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How will product liability consider autonomous vehicles?

| Sep 1, 2020 | Defective Products & Consumer Protection

As the Journal of Law and Mobility reports, the 2016 fatal collision of a Tesla driver using autonomous driving mode launched a national conversation about product liability and autonomous vehicles. Subsequent incidents have only furthered these questions.

In Virginia as elsewhere in the US, product liability lawsuits have rested on legal assessment tools to determine whether products are defective. Some scholars speculate which tools may be useful for claims concerning autonomous vehicles.

Consumer expectations test

Product liability has traditionally rested on the “consumer expectations test.” According to this legal tool, a court may determine whether a product is defective by measuring it against the expectations of a standard consumer. For example, if your new shoes fall apart from ordinary walking, this doctrine could define them as defective because this violates a reasonable consumer expectation.

Over time, this test has worked effectively for hundreds of product liability lawsuits. But over time, highly technical products began to enter the market, for which consumers did not yet have clear or reasonable expectations. For example, most consumers would not know what to expect from an artificially intelligent robot.

Risk-utility assessment

To solve this issue, courts introduced a new tool: Risk-utility assessment. When products do not yet have reasonable consumer expectations, courts may determine their defectiveness based on the balance of utility versus the risk of the product. In other words, if a product poses the potential for harm out of balance with its benefits to the user, it may be defective. Likewise, if a product’s usefulness dwarfs its possible hazards, it is most likely not defective.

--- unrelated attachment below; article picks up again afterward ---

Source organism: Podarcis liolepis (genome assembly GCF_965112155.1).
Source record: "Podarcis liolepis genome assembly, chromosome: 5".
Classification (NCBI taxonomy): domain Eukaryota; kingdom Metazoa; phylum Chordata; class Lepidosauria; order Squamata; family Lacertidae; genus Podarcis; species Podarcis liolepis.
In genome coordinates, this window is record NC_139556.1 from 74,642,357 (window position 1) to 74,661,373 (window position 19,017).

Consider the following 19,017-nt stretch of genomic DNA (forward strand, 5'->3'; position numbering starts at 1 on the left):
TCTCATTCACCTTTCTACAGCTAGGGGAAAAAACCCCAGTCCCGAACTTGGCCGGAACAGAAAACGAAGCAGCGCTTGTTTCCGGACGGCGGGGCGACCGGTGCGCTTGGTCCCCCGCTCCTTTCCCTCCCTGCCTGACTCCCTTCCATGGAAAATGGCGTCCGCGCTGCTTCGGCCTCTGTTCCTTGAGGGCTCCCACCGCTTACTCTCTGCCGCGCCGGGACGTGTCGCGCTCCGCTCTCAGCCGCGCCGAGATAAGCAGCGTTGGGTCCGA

Courts now commonly use a blend of these two assessment tools when ruling on product liability cases.

Autonomous vehicles

Autonomous vehicles, being so new on the market, do not yet have widespread consumer expectations, and it is unlikely that they will develop these expectations anytime soon.

As the Journal of Law and Mobility posits, this could result in res ipsa loquitur. Res ipsa loquitur is a legal concept denoting that the very incidence of something necessitates negligence.

Consumers’ only current expectation of autonomous vehicles is that they not fail, so using the consumer expectation test would result in all accidents falling on the manufacturer’s negligence. It is yet unclear what a reasonable expectation of them is to be.

For the moment, some scholars suggest that using the risk-utility tool would be a more reasonable measure, but only time will tell how courts in Virginia and the US come to determine product liability claims for autonomous vehicles.